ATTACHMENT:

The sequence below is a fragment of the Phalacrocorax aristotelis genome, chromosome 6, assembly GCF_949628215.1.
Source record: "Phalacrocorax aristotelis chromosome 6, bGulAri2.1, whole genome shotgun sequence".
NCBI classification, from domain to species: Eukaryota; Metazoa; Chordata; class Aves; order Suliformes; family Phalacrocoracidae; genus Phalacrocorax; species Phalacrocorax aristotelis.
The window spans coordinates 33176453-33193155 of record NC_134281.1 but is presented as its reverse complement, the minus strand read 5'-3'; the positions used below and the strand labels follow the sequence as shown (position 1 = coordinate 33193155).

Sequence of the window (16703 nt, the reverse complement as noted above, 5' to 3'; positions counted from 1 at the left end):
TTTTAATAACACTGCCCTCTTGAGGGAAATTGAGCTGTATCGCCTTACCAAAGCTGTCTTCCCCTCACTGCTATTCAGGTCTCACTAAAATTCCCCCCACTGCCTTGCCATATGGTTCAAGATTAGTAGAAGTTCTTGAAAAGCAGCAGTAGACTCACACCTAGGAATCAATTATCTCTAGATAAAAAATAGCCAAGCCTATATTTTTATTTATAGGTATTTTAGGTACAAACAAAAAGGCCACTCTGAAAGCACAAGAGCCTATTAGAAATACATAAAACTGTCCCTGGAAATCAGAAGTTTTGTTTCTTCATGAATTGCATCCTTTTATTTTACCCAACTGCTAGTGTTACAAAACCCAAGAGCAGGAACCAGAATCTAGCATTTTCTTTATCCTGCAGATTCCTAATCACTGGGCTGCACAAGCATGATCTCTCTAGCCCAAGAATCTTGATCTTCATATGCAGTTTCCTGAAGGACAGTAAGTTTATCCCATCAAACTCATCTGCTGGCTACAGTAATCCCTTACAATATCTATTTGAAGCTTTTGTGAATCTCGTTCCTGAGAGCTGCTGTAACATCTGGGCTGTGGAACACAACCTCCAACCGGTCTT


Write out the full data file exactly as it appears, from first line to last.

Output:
The sequence below is a fragment of the Phalacrocorax aristotelis genome, chromosome 6, assembly GCF_949628215.1.
Source record: "Phalacrocorax aristotelis chromosome 6, bGulAri2.1, whole genome shotgun sequence".
NCBI classification, from domain to species: Eukaryota; Metazoa; Chordata; class Aves; order Suliformes; family Phalacrocoracidae; genus Phalacrocorax; species Phalacrocorax aristotelis.
The window spans coordinates 33176453-33193155 of record NC_134281.1 but is presented as its reverse complement, the minus strand read 5'-3'; the positions used below and the strand labels follow the sequence as shown (position 1 = coordinate 33193155).

Sequence of the window (16703 nt, the reverse complement as noted above, 5' to 3'; positions counted from 1 at the left end):
TTTTAATAACACTGCCCTCTTGAGGGAAATTGAGCTGTATCGCCTTACCAAAGCTGTCTTCCCCTCACTGCTATTCAGGTCTCACTAAAATTCCCCCCACTGCCTTGCCATATGGTTCAAGATTAGTAGAAGTTCTTGAAAAGCAGCAGTAGACTCACACCTAGGAATCAATTATCTCTAGATAAAAAATAGCCAAGCCTATATTTTTATTTATAGGTATTTTAGGTACAAACAAAAAGGCCACTCTGAAAGCACAAGAGCCTATTAGAAATACATAAAACTGTCCCTGGAAATCAGAAGTTTTGTTTCTTCATGAATTGCATCCTTTTATTTTACCCAACTGCTAGTGTTACAAAACCCAAGAGCAGGAACCAGAATCTAGCATTTTCTTTATCCTGCAGATTCCTAATCACTGGGCTGCACAAGCATGATCTCTCTAGCCCAAGAATCTTGATCTTCATATGCAGTTTCCTGAAGGACAGTAAGTTTATCCCATCAAACTCATCTGCTGGCTACAGTAATCCCTTACAATATCTATTTGAAGCTTTTGTGAATCTCGTTCCTGAGAGCTGCTGTAACATCTGGGCTGTGGAACACAACCTCCAACCGGTCTT